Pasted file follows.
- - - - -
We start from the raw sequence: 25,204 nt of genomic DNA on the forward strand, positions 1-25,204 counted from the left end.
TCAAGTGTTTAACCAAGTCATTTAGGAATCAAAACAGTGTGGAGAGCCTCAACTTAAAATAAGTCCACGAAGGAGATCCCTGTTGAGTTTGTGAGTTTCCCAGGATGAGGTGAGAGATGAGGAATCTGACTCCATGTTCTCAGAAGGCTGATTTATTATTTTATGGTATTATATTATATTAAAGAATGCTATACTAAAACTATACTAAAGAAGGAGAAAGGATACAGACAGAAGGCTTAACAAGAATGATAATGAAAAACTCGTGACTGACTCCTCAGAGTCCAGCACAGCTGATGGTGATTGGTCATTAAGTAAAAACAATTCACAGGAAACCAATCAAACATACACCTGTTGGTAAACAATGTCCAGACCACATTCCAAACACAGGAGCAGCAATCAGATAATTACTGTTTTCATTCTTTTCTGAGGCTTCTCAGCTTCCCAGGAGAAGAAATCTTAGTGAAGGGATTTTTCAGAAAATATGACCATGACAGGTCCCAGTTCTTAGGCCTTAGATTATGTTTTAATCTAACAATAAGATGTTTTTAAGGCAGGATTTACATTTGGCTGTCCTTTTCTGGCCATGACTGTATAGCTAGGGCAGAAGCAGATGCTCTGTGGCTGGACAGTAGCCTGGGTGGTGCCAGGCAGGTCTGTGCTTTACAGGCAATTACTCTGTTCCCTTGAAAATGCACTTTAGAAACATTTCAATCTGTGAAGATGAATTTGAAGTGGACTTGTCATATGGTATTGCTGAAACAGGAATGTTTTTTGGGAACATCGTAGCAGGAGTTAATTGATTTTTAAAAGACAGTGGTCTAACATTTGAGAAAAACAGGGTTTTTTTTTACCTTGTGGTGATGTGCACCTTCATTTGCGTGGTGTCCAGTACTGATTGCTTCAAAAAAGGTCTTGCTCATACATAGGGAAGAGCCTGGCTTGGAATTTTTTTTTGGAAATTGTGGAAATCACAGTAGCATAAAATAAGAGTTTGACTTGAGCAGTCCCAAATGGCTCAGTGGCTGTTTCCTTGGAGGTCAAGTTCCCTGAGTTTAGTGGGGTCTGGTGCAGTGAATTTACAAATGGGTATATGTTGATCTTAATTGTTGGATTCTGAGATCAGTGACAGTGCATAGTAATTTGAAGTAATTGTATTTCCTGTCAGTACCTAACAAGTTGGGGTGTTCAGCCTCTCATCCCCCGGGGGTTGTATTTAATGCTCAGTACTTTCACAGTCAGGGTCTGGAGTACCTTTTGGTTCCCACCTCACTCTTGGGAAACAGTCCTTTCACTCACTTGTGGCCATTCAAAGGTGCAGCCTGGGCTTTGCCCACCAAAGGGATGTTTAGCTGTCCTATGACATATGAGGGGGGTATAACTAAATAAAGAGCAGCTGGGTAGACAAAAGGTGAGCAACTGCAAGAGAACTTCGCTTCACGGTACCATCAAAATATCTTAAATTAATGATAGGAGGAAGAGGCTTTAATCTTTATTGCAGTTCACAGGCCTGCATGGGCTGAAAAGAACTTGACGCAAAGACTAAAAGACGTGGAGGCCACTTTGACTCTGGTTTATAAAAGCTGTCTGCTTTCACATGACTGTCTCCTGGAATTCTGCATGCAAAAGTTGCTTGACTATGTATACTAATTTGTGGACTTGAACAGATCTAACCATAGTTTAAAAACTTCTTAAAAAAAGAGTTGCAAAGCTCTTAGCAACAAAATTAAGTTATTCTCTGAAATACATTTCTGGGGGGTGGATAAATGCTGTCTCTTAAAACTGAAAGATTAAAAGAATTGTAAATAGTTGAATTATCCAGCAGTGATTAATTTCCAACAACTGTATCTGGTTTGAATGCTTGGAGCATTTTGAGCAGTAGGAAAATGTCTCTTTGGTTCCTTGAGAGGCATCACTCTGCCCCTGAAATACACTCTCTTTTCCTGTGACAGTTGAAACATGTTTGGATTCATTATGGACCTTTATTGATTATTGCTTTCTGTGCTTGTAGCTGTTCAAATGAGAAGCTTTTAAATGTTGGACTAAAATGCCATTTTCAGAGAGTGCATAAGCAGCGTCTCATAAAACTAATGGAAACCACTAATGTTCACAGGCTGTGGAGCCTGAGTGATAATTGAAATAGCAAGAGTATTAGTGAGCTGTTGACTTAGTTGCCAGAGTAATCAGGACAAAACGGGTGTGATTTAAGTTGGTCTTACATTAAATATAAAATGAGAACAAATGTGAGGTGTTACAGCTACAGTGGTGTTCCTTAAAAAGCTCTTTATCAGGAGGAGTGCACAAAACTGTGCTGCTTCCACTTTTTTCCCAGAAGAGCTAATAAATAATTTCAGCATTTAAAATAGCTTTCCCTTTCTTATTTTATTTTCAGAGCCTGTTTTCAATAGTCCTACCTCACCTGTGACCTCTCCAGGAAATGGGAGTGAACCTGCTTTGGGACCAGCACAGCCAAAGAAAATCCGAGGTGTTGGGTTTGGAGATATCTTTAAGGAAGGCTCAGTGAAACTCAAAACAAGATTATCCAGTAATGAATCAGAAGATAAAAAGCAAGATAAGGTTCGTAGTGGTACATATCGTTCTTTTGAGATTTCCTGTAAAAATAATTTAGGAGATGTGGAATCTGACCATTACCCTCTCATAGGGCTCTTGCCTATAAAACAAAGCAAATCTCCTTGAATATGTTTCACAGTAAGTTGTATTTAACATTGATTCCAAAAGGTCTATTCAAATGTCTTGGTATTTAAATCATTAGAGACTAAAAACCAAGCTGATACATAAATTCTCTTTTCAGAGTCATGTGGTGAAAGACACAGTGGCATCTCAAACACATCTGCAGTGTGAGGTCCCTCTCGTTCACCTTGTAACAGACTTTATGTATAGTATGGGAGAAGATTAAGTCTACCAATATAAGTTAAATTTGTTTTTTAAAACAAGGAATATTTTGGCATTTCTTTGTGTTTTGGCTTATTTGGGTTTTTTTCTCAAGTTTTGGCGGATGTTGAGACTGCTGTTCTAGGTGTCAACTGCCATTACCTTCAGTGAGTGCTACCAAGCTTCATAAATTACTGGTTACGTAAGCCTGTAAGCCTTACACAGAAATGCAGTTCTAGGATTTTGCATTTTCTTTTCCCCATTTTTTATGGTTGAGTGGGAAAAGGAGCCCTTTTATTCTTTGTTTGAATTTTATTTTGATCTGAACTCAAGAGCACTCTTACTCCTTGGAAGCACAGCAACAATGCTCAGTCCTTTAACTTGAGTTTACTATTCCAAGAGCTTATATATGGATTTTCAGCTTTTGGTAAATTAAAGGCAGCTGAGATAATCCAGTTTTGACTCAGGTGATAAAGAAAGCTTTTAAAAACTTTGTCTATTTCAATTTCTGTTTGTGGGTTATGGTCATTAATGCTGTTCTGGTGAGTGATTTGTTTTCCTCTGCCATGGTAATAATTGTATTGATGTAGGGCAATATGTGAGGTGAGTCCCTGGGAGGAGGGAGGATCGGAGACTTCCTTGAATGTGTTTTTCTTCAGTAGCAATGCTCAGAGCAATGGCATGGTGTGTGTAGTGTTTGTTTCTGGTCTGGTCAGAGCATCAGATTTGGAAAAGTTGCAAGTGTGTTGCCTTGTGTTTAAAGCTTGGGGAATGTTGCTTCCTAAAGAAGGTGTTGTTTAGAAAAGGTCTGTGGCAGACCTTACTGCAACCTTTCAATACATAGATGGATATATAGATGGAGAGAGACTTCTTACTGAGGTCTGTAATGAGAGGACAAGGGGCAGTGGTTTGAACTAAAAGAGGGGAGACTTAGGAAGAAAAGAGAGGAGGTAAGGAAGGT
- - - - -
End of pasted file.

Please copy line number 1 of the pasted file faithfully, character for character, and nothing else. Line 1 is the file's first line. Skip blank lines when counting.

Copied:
We start from the raw sequence: 25,204 nt of genomic DNA on the forward strand, positions 1-25,204 counted from the left end.